France Honors Liesl Schillinger

France Honors Liesl Schillinger

On June 27, 2017, Bénédicte de Montlaur, Cultural Counselor of the French Embassy, awarded Liesl Schillinger with the insignia of Chevalier of the Order of Arts and Letters. Liesl Schillinger is an accomplished literary critic, journalist, and translator who has greatly contributed to the growth of French culture in the United States.

Good evening ladies and gentlemen,

I am Bénédicte de Montlaur, Cultural Counselor of the French Embassy in the United States.

It is my great pleasure tonight to honor translator, journalist, author, and literary critic, Liesl Schillinger with the insignia of Chevalier des arts et des lettres.

The Order of Arts and Letters was established in 1957 by the French government to honor distinguished artists and writers and people who have contributed significantly to furthering the arts in France and throughout the world.

Ceremonies such as this offer a rare opportunity to look back on an individual’s impressive journey. In the case of Liesl – someone whose life’s work is driven by a tremendous passion for words and literature (with a special interest in foreign fiction!) and whose enthusiasm for culture, travel, and language has led her to master four languages, and translate all of them – this exercise is particularly enjoyable!

Liesl, everyone in this room knows you, and I don’t think any of them will be surprised to hear that you are one of the most dynamic and strikingly brilliant people I’ve ever met. Indeed, we at the Cultural Services of the French Embassy are so fortunate that you chose France and French culture as the object of your passion!

Throughout your career, you have been a tireless advocate for France and French literature in the US: Your reviews in The New York Times Book Review have consistently helped to drive the publication of French books in the US; in your role as a panelist and a moderator for organizations such as PEN World Voices, le CORE Club, and the Brooklyn Book Festival, you have been a fervent defender of international fiction; and, as a journalist, frequently writing with delicate humor and insight on the subject of French life and politics, you have amassed a great following of American Francophiles.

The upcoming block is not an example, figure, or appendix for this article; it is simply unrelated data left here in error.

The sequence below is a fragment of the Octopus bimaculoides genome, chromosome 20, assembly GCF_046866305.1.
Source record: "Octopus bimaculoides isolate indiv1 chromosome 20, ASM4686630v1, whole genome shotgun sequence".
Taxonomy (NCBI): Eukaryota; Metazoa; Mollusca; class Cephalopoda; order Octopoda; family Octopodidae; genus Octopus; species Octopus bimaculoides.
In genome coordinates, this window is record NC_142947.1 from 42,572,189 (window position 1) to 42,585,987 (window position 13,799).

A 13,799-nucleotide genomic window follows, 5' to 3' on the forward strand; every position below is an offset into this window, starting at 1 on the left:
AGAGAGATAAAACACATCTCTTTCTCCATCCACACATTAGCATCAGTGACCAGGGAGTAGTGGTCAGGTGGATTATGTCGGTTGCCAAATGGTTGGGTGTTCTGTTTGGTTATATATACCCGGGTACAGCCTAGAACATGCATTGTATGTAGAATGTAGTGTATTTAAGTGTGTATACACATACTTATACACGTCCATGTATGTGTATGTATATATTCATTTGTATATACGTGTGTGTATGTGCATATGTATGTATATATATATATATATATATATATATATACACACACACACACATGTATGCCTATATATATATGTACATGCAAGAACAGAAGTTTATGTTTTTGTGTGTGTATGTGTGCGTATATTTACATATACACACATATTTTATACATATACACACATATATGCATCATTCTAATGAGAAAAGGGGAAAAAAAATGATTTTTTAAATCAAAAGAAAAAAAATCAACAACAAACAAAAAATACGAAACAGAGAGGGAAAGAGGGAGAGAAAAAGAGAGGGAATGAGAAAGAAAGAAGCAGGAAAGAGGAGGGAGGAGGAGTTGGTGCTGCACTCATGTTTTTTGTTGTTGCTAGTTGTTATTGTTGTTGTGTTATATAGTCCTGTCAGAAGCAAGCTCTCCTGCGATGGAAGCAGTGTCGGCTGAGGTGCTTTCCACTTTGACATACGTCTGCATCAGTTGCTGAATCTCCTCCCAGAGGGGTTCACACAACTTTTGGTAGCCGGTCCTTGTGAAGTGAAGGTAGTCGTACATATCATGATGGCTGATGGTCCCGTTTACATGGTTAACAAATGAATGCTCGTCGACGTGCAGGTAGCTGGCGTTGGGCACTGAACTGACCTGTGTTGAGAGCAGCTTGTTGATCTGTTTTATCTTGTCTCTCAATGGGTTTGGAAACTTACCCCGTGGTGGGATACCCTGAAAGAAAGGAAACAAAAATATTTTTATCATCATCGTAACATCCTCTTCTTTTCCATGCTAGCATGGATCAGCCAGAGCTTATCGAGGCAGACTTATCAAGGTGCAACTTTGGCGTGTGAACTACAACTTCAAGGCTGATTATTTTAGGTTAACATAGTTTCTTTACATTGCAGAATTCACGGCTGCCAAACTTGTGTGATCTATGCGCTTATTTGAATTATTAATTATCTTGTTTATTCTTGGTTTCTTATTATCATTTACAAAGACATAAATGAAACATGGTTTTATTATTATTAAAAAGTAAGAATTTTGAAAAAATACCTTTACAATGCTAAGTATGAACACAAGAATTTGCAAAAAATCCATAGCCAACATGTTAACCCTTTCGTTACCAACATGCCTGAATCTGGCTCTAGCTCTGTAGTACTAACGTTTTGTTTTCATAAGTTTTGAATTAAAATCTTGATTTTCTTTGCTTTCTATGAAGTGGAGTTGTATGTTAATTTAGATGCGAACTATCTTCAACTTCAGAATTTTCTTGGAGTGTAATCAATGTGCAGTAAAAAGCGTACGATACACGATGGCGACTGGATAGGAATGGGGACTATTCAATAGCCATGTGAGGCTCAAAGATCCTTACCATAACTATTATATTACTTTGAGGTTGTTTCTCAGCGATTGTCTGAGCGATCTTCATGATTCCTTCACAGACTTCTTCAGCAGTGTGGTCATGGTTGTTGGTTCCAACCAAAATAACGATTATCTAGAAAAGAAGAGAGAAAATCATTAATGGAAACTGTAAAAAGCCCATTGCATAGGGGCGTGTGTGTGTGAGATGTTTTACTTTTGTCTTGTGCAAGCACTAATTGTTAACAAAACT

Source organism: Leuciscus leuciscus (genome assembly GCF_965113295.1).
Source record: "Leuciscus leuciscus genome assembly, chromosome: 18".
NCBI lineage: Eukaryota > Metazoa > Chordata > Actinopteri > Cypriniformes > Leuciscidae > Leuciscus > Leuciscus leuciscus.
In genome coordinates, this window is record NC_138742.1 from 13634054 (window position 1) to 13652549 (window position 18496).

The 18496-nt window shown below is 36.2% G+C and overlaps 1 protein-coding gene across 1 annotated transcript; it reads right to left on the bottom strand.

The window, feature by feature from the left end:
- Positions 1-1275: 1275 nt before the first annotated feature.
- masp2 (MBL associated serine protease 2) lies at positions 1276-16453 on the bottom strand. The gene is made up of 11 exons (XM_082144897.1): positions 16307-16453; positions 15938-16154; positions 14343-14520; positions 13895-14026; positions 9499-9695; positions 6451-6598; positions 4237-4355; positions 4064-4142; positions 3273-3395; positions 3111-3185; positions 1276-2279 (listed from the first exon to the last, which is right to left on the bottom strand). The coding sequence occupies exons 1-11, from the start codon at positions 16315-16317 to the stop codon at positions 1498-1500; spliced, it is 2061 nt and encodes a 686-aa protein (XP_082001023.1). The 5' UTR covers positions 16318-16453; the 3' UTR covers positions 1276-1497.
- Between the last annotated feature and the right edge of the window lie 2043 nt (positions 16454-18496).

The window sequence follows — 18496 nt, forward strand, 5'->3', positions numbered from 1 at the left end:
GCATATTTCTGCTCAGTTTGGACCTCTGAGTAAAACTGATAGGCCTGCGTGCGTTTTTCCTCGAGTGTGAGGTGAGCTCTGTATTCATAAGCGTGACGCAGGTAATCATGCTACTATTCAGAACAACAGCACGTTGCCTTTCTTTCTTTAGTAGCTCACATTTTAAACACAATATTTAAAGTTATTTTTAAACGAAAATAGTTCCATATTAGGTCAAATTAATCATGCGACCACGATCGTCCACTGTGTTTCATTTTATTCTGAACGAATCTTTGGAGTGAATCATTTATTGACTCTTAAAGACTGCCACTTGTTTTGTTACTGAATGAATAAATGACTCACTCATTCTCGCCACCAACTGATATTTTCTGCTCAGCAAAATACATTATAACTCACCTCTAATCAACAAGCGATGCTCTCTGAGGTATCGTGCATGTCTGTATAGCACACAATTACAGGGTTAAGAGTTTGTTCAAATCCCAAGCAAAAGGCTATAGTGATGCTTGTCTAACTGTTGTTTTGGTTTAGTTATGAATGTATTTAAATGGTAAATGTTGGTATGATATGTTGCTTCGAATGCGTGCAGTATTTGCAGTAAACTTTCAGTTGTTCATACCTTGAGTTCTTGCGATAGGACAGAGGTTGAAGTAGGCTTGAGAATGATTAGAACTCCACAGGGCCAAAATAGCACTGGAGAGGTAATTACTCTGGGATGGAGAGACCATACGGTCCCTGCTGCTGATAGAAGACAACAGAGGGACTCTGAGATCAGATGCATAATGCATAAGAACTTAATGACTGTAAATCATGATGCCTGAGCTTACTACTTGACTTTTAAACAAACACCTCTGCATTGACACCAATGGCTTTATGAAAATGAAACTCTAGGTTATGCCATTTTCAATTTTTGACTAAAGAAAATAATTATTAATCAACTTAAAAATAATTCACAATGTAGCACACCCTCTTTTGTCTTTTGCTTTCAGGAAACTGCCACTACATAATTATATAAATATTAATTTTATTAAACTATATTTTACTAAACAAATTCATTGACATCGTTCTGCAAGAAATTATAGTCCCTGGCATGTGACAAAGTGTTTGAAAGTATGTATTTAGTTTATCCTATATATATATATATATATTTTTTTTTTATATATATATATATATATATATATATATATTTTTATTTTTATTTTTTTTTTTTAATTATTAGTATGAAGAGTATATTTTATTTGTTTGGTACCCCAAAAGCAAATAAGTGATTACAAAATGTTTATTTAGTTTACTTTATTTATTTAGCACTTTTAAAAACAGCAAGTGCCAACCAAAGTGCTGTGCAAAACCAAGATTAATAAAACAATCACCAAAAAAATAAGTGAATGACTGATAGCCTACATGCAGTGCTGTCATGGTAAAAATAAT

And I have heard you say – as the true New Yorker that you have become – that you “hate traveling to the Upper East Side from downtown – but Albertine has inspired you to do so!”

For all of this we are very appreciative.

But let me go back to the beginning, to the roots of your work involving the French culture and language…

You started learning French at 10 and have said that “French was your first love”. Therefore, it is no surprise that you have tirelessly pursued French and French culture in your work. You have taught French, you have written about French traditions, you’ve visited France, you cook French dishes, and you have reviewed many French books and even translated one…!

Basically, Liesl is almost French – except for her total inability to drive a stick-shift!

Leisl, you may remember the time back in high school when you taught a summer French immersion class, and you were asked by the professor to pretend to be French! You played the role so well that when you finally told the students that you were American, they were so shocked that two of them cried!

Here once again, French helped you find your path. You wrote about that experience on your college application to Yale University, where you studied comparative literature. It was also where you were awarded the prestigious Montaigne Prize for French.

A few months after graduating, your impeccable French skills got you your first job at The New Yorker: fact checking articles about France. You did this for 14 years, guaranteeing accuracy through precise research and close consultation with the authors and editors. So, thanks to Liesl we’re pretty sure that there wasn’t any fake news between 1988 and 2002! And, I apologize in advance if I get a few things wrong tonight — but unfortunately I don’t have a Liesl on my team!

In any case, I don’t think it would be an exaggeration to say that French took you to New York and launched your career.